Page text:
APOD: Rocket Streak and Star Trails (2014 Jan 30)

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APOD: Rocket Streak and Star Trails (2014 Jan 30)

Postby APOD Robot » Thu Jan 30, 2014 5:05 am

Image Rocket Streak and Star Trails

Explanation: Fixed to a tripod and looking east across the Kennedy Space Center's Turn Basin, a camera captured these star trails as a series of short exposures over a three hour period on the evening of January 23rd. Positioned just a few miles from Space Launch Complex 41 at Cape Canaveral Air Force Station, it also captured a spectacular night launch of an Atlas V rocket carrying NASA's Tracking and Data Relay Satellite TDRS-L. Creating the trails, the apparent motion of the stars through the sky is just a reflection of the daily rotation of planet Earth on its axis. But that rotation is also the reason the rocket streak follows a path arcing east across the Atlantic. Launching toward the east, in the direction of Earth's rotation, adds the rotation velocity to the rocket and reduces the fuel needed to reach orbit. A little ironically, TDRS-L is destined for a geostationary orbit. From there, 36,000 kilometers or so above the equator, its orbital period will match Earth's rotation and the satellite will hang motionless in planet Earth's sky.

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Re: APOD: Rocket Streak and Star Trails (2014 Jan 30)

Postby Nitpicker » Thu Jan 30, 2014 5:39 am

That's a beauty. The rocket just seems to touch the equator as it fades from view.

Edit: the star trails look closer to two hours long.

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Re: APOD: Rocket Streak and Star Trails (2014 Jan 30)

Postby kingernie » Thu Jan 30, 2014 6:34 am

I always enjoy going back to Canaveral even though it's only through a spectacular photo'. Your last line should have the word "apparently" before "motionless". I assert the satellite will have considerable inertial velocity.
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Re: APOD: Rocket Streak and Star Trails (2014 Jan 30)

Postby geckzilla » Thu Jan 30, 2014 6:52 am

Are geostationary satellites always facing with one side toward Earth? I imagine them that way, but I guess it would depend on the satellite's purpose. If they are always facing one direction is it by tidal locking or do they have to maintain attitude with thrusters?
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Re: APOD: Rocket Streak and Star Trails (2014 Jan 30)

Postby Nitpicker » Thu Jan 30, 2014 7:17 am

I understand some satellites take advantage of tidal locking:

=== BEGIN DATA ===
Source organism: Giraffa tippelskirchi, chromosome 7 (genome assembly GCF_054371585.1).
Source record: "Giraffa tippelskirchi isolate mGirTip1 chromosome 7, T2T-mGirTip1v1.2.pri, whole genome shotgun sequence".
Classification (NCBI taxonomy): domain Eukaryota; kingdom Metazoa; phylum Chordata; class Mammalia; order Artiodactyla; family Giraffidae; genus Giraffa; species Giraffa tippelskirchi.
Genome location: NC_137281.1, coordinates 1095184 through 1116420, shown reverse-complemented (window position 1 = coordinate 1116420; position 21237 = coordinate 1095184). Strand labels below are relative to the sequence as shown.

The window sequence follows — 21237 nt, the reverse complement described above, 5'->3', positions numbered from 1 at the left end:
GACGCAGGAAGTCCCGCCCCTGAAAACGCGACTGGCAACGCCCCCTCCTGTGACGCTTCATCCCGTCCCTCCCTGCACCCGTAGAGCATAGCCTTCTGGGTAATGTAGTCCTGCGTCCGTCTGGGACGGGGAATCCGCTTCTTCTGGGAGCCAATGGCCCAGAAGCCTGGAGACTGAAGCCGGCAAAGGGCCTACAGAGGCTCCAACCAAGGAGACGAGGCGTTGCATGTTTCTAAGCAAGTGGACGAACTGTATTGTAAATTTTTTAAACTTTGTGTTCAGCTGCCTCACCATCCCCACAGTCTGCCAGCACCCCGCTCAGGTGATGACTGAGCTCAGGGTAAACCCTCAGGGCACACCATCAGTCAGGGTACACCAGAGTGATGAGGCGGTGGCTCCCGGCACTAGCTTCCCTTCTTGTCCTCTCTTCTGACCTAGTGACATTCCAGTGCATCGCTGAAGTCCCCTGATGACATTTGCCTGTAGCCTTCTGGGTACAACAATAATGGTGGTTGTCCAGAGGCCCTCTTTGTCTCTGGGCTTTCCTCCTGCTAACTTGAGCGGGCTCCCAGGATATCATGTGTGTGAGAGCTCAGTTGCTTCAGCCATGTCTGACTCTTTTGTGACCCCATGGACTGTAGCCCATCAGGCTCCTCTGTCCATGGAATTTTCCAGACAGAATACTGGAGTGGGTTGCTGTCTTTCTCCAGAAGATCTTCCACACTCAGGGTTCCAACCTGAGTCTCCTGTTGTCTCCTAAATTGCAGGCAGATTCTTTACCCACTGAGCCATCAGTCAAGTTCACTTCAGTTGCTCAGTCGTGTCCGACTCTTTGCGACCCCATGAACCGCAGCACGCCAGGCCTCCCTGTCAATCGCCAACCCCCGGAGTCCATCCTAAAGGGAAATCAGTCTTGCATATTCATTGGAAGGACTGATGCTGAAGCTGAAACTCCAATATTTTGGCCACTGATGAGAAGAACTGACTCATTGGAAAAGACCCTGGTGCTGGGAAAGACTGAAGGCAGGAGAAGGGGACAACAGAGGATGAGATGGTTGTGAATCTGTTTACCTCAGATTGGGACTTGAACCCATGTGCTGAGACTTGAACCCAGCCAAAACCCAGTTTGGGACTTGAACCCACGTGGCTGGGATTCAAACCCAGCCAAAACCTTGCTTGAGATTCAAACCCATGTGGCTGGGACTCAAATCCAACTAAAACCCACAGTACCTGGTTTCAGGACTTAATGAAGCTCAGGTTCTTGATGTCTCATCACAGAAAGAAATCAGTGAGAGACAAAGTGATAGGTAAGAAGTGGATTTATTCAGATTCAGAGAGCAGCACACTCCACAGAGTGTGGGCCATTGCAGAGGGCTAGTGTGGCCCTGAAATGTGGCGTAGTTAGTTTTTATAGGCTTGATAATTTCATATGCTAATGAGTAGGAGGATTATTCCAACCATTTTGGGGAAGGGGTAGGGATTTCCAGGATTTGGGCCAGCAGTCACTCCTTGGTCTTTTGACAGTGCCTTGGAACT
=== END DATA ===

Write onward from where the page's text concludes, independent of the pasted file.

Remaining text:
http://en.wikipedia.org/wiki/Gravity-gradient_stabilization

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Re: APOD: Rocket Streak and Star Trails (2014 Jan 30)

Postby Boomer12k » Thu Jan 30, 2014 7:45 am

"And it's OUT OF THE BALL PARK!!!l....HOME RUN...in the top of the Fifth Inning...."

Interesting shot...

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Re: APOD: Rocket Streak and Star Trails (2014 Jan 30)

Postby George » Thu Jan 30, 2014 1:07 pm

What are the other streaks? There is one from bottom middle moving up and to the right, and another (the same one?) from there to the right. An airplane would have more 'arc-ish' movement? Satellite(s)?
To me it also looks like the right side stars are arcing toward the south too.
Maybe I'm just having a bad morning.....

It is a fantastic picture.

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Re: APOD: Rocket Streak and Star Trails (2014 Jan 30)

Postby System Engineer » Thu Jan 30, 2014 1:25 pm

Geosynchronous satellites use a combination of thrusters and reaction wheels to keep one side pointed toward the earth. Gravity-gradient stabilization only works in low earth orbit; the gradient is too weak at geosynch even for the largest (current) satellites,

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Re: APOD: Rocket Streak and Star Trails (2014 Jan 30)

Postby MadMan » Thu Jan 30, 2014 1:34 pm

George wrote:What are the other streaks? There is one from bottom middle moving up and to the right, and another (the same one?) from there to the right. An airplane would have more 'arc-ish' movement? Satellite(s)?
To me it also looks like the right side stars are arcing toward the south too.
Maybe I'm just having a bad morning.....

It is a fantastic picture.